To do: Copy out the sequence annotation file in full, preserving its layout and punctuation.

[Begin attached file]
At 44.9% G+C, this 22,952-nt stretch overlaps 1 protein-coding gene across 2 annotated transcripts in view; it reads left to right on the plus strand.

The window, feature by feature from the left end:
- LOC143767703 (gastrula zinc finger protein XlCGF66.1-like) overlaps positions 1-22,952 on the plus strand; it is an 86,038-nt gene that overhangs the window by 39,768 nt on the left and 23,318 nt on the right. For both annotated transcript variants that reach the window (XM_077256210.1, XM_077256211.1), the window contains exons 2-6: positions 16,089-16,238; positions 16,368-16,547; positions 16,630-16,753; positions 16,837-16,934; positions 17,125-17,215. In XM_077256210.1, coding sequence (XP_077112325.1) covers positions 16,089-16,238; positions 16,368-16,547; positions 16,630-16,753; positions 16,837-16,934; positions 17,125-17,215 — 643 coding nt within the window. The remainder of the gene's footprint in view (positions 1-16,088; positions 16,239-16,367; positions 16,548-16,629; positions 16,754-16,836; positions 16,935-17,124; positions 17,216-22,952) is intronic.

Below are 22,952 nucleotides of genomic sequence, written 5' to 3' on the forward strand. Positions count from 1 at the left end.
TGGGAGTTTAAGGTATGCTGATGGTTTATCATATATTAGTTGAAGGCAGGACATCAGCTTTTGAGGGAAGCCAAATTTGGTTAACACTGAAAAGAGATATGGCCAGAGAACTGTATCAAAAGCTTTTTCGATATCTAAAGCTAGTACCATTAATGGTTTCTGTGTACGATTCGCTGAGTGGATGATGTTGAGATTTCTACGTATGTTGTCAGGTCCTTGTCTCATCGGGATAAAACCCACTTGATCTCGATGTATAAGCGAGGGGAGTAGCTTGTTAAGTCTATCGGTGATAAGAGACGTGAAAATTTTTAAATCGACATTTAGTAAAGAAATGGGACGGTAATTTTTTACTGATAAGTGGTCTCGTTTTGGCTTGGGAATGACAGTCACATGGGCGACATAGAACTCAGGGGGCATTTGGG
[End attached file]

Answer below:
At 44.9% G+C, this 22,952-nt stretch overlaps 1 protein-coding gene across 2 annotated transcripts in view; it reads left to right on the plus strand.

The window, feature by feature from the left end:
- LOC143767703 (gastrula zinc finger protein XlCGF66.1-like) overlaps positions 1-22,952 on the plus strand; it is an 86,038-nt gene that overhangs the window by 39,768 nt on the left and 23,318 nt on the right. For both annotated transcript variants that reach the window (XM_077256210.1, XM_077256211.1), the window contains exons 2-6: positions 16,089-16,238; positions 16,368-16,547; positions 16,630-16,753; positions 16,837-16,934; positions 17,125-17,215. In XM_077256210.1, coding sequence (XP_077112325.1) covers positions 16,089-16,238; positions 16,368-16,547; positions 16,630-16,753; positions 16,837-16,934; positions 17,125-17,215 — 643 coding nt within the window. The remainder of the gene's footprint in view (positions 1-16,088; positions 16,239-16,367; positions 16,548-16,629; positions 16,754-16,836; positions 16,935-17,124; positions 17,216-22,952) is intronic.

Below are 22,952 nucleotides of genomic sequence, written 5' to 3' on the forward strand. Positions count from 1 at the left end.
TGGGAGTTTAAGGTATGCTGATGGTTTATCATATATTAGTTGAAGGCAGGACATCAGCTTTTGAGGGAAGCCAAATTTGGTTAACACTGAAAAGAGATATGGCCAGAGAACTGTATCAAAAGCTTTTTCGATATCTAAAGCTAGTACCATTAATGGTTTCTGTGTACGATTCGCTGAGTGGATGATGTTGAGATTTCTACGTATGTTGTCAGGTCCTTGTCTCATCGGGATAAAACCCACTTGATCTCGATGTATAAGCGAGGGGAGTAGCTTGTTAAGTCTATCGGTGATAAGAGACGTGAAAATTTTTAAATCGACATTTAGTAAAGAAATGGGACGGTAATTTTTTACTGATAAGTGGTCTCGTTTTGGCTTGGGAATGACAGTCACATGGGCGACATAGAACTCAGGGGGCATTTGGG